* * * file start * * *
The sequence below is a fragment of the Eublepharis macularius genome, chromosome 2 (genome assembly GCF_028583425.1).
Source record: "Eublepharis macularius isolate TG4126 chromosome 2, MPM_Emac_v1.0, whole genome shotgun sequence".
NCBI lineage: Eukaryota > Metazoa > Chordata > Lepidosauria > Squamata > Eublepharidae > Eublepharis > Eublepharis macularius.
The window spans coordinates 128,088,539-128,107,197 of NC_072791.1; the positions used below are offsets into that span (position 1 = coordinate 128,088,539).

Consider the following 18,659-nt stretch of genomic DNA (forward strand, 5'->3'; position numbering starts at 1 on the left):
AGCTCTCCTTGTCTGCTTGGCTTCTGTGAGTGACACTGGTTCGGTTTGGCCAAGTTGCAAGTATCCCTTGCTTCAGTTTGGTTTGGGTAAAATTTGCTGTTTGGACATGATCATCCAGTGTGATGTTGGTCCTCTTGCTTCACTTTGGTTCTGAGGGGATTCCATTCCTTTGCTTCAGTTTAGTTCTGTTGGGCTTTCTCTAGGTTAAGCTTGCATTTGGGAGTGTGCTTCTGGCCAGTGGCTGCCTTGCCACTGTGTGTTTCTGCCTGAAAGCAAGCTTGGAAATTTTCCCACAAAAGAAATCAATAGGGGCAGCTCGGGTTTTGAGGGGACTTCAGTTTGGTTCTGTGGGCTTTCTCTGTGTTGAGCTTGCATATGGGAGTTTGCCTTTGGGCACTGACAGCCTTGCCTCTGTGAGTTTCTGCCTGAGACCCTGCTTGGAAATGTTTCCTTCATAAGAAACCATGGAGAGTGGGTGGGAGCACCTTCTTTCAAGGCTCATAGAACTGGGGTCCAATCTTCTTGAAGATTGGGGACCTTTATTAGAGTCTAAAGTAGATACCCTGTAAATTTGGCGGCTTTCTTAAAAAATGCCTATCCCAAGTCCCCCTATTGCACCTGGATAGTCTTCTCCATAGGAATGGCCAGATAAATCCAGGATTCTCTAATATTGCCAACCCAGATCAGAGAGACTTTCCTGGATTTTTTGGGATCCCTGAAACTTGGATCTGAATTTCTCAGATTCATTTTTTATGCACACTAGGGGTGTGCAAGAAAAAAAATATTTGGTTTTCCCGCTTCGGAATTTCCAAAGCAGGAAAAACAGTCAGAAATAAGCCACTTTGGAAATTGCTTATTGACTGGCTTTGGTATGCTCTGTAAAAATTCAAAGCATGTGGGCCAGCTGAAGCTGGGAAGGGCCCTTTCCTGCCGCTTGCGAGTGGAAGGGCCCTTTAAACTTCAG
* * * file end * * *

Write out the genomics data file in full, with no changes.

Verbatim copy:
The sequence below is a fragment of the Eublepharis macularius genome, chromosome 2 (genome assembly GCF_028583425.1).
Source record: "Eublepharis macularius isolate TG4126 chromosome 2, MPM_Emac_v1.0, whole genome shotgun sequence".
NCBI lineage: Eukaryota > Metazoa > Chordata > Lepidosauria > Squamata > Eublepharidae > Eublepharis > Eublepharis macularius.
The window spans coordinates 128,088,539-128,107,197 of NC_072791.1; the positions used below are offsets into that span (position 1 = coordinate 128,088,539).

Consider the following 18,659-nt stretch of genomic DNA (forward strand, 5'->3'; position numbering starts at 1 on the left):
AGCTCTCCTTGTCTGCTTGGCTTCTGTGAGTGACACTGGTTCGGTTTGGCCAAGTTGCAAGTATCCCTTGCTTCAGTTTGGTTTGGGTAAAATTTGCTGTTTGGACATGATCATCCAGTGTGATGTTGGTCCTCTTGCTTCACTTTGGTTCTGAGGGGATTCCATTCCTTTGCTTCAGTTTAGTTCTGTTGGGCTTTCTCTAGGTTAAGCTTGCATTTGGGAGTGTGCTTCTGGCCAGTGGCTGCCTTGCCACTGTGTGTTTCTGCCTGAAAGCAAGCTTGGAAATTTTCCCACAAAAGAAATCAATAGGGGCAGCTCGGGTTTTGAGGGGACTTCAGTTTGGTTCTGTGGGCTTTCTCTGTGTTGAGCTTGCATATGGGAGTTTGCCTTTGGGCACTGACAGCCTTGCCTCTGTGAGTTTCTGCCTGAGACCCTGCTTGGAAATGTTTCCTTCATAAGAAACCATGGAGAGTGGGTGGGAGCACCTTCTTTCAAGGCTCATAGAACTGGGGTCCAATCTTCTTGAAGATTGGGGACCTTTATTAGAGTCTAAAGTAGATACCCTGTAAATTTGGCGGCTTTCTTAAAAAATGCCTATCCCAAGTCCCCCTATTGCACCTGGATAGTCTTCTCCATAGGAATGGCCAGATAAATCCAGGATTCTCTAATATTGCCAACCCAGATCAGAGAGACTTTCCTGGATTTTTTGGGATCCCTGAAACTTGGATCTGAATTTCTCAGATTCATTTTTTATGCACACTAGGGGTGTGCAAGAAAAAAAATATTTGGTTTTCCCGCTTCGGAATTTCCAAAGCAGGAAAAACAGTCAGAAATAAGCCACTTTGGAAATTGCTTATTGACTGGCTTTGGTATGCTCTGTAAAAATTCAAAGCATGTGGGCCAGCTGAAGCTGGGAAGGGCCCTTTCCTGCCGCTTGCGAGTGGAAGGGCCCTTTAAACTTCAG